© 2009 Expert Reviews Ltd

ISSN 1747-4124



Baker, Love & Ferguson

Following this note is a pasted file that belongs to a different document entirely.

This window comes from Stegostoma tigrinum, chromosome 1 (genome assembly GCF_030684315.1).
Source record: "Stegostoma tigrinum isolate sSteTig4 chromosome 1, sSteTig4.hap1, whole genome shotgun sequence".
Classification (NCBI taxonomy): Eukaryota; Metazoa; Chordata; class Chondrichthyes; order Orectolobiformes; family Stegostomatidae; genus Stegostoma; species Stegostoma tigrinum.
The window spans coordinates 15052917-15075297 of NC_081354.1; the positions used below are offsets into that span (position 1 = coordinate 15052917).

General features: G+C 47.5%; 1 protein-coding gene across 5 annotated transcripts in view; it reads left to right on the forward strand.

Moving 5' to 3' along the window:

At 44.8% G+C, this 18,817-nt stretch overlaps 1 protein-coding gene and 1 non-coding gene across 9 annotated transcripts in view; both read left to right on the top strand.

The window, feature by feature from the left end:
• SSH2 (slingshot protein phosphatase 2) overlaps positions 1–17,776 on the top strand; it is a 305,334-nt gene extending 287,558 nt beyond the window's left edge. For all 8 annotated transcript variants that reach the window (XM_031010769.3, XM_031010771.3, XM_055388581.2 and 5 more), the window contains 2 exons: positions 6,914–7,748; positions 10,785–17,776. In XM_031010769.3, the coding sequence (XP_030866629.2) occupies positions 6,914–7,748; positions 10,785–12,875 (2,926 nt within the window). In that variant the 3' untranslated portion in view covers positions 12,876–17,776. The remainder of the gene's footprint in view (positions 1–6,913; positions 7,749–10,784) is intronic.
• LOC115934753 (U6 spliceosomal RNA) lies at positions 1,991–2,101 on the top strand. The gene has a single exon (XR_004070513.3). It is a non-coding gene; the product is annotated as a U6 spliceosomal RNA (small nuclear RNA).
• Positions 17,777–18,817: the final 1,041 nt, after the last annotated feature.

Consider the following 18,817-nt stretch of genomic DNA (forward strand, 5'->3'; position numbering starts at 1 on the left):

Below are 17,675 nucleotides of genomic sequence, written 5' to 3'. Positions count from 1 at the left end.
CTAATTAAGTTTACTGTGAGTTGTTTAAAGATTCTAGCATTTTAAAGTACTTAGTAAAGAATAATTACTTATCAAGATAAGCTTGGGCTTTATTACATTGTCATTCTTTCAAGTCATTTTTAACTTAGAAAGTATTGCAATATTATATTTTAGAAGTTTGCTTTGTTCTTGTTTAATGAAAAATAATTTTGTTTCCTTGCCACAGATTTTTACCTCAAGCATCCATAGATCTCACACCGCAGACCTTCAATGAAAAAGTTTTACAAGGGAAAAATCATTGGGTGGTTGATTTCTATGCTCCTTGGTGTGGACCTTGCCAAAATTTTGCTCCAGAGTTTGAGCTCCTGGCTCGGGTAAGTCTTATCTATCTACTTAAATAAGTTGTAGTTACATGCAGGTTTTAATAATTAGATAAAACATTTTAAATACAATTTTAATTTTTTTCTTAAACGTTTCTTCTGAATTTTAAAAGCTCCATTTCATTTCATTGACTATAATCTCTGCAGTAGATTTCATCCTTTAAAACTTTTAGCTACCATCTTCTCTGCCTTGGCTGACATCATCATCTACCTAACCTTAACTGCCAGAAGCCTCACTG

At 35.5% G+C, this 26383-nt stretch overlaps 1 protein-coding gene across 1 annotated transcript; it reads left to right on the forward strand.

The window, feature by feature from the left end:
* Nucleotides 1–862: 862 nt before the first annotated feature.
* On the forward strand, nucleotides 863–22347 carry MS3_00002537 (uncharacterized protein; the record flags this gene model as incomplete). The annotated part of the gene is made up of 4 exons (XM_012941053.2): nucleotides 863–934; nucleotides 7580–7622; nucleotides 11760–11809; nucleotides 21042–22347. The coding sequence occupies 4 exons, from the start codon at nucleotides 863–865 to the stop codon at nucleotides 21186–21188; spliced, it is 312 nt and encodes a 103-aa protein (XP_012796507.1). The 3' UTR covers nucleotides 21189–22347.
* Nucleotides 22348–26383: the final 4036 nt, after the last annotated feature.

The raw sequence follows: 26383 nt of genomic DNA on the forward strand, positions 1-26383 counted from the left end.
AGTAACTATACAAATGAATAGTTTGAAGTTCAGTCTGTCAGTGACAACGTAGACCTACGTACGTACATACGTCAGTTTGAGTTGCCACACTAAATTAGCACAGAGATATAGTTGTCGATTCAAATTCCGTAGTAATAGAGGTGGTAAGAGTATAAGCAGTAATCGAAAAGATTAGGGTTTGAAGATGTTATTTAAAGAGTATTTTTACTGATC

to act as a primary cause of chronic inflammation of the intestine in a range of different species, including nonhuman primates [10] . However, there is not complete agreement as to whether this is just a bystander organism in CD or if it is involved in disease causation, although current evidence favors the latter theory. Although it is not believed that this bacterium is responsible for the gross inflammatory response in CD, it seems possible that it minimizes its own immune recognition. In this respect, it appears that MAP could be involved in the primary immune dysregulation in CD (as in animals) [14] . This might imply that the gross inflammatory changes that occur in CD result from the perturbed neuroimmune response to the secondary penetration into the gut wall by both the normal gut flora and by dysbiotic gut flora. However, the evidence suggests that these microbes are not pathogenic per se. Instead, it appears that host–microbe inter­ actions are altered at broader taxonomic levels, and that an inflammatory response is initiated against a pathogenic community of microorganisms rather than one species alone. Metagenomic experiments have shown that entire classes of bacteria may be over-represented or even lost during CD [15] . Given that the innate and adaptive immune responses differ significantly between even closely related species of bacteria, these findings suggest that dysbiosis (the condition of having microbial imbalances on or within the body) may play an important role in propagating inflammation [8,16] . Dysbiosis may also influence other important components of gastrointestinal health, including the synthesis of short-chain fatty acids (SCFAs), lipid storage, colonization resistance, vascular proliferation, and cell growth and differentiation [17–20] . The pathogenesis of CD is strongly associated with host genetics. A meta-ana­lysis of genome-wide association studies (GWAS) of over 8000 individuals identified 30 distinct susceptibility loci, clearly indicating the polygenic nature of the disease [21] . Most interest to date has focused on several single nucleotide polymorphisms (SNPs) within the genes nucleotide-binding oligomerization domain containing-2 (NOD2) and autophagy-related 16-like 1 (ATG16L1). These genes are implicated in the cytosolic recognition and processing of intracellular bacteria and are important components of cellular immunity [22–25] . Of the other identified susceptibility genes, several are also associated with host–microbe interactions [21] . The disease may, therefore, result from the complex interplay between the microflora and host genetics. On this basis, this review aims to understand the complex microbial ecosystem of the mammalian gut, the underlying genetic factors that predispose to CD, and how these gene variants may alter host–microbe interactions and drive the inflammatory response.